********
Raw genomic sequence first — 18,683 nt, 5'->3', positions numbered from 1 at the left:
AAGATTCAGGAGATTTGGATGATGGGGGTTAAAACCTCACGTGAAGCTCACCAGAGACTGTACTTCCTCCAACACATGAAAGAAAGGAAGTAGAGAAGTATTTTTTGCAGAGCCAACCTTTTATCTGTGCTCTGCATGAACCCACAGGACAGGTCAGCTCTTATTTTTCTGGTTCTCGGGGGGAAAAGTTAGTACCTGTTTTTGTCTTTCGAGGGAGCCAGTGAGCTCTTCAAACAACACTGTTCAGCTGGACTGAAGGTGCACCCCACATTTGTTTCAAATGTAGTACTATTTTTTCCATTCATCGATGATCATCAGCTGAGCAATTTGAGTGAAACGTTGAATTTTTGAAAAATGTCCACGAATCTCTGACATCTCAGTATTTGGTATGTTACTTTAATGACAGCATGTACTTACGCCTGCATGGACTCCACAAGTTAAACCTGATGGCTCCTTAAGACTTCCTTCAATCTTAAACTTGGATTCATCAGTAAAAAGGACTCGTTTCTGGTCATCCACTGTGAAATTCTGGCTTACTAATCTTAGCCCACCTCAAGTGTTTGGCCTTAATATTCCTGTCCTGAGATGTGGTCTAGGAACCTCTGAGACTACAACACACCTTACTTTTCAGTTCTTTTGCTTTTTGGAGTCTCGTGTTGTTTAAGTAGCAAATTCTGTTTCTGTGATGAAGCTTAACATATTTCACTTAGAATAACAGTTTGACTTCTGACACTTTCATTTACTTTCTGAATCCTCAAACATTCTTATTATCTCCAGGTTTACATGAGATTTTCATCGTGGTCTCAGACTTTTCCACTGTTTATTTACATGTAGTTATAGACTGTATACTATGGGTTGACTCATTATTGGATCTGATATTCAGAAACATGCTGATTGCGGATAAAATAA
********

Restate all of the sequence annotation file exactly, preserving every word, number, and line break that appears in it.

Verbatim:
Raw genomic sequence first — 18,683 nt, 5'->3', positions numbered from 1 at the left:
AAGATTCAGGAGATTTGGATGATGGGGGTTAAAACCTCACGTGAAGCTCACCAGAGACTGTACTTCCTCCAACACATGAAAGAAAGGAAGTAGAGAAGTATTTTTTGCAGAGCCAACCTTTTATCTGTGCTCTGCATGAACCCACAGGACAGGTCAGCTCTTATTTTTCTGGTTCTCGGGGGGAAAAGTTAGTACCTGTTTTTGTCTTTCGAGGGAGCCAGTGAGCTCTTCAAACAACACTGTTCAGCTGGACTGAAGGTGCACCCCACATTTGTTTCAAATGTAGTACTATTTTTTCCATTCATCGATGATCATCAGCTGAGCAATTTGAGTGAAACGTTGAATTTTTGAAAAATGTCCACGAATCTCTGACATCTCAGTATTTGGTATGTTACTTTAATGACAGCATGTACTTACGCCTGCATGGACTCCACAAGTTAAACCTGATGGCTCCTTAAGACTTCCTTCAATCTTAAACTTGGATTCATCAGTAAAAAGGACTCGTTTCTGGTCATCCACTGTGAAATTCTGGCTTACTAATCTTAGCCCACCTCAAGTGTTTGGCCTTAATATTCCTGTCCTGAGATGTGGTCTAGGAACCTCTGAGACTACAACACACCTTACTTTTCAGTTCTTTTGCTTTTTGGAGTCTCGTGTTGTTTAAGTAGCAAATTCTGTTTCTGTGATGAAGCTTAACATATTTCACTTAGAATAACAGTTTGACTTCTGACACTTTCATTTACTTTCTGAATCCTCAAACATTCTTATTATCTCCAGGTTTACATGAGATTTTCATCGTGGTCTCAGACTTTTCCACTGTTTATTTACATGTAGTTATAGACTGTATACTATGGGTTGACTCATTATTGGATCTGATATTCAGAAACATGCTGATTGCGGATAAAATAA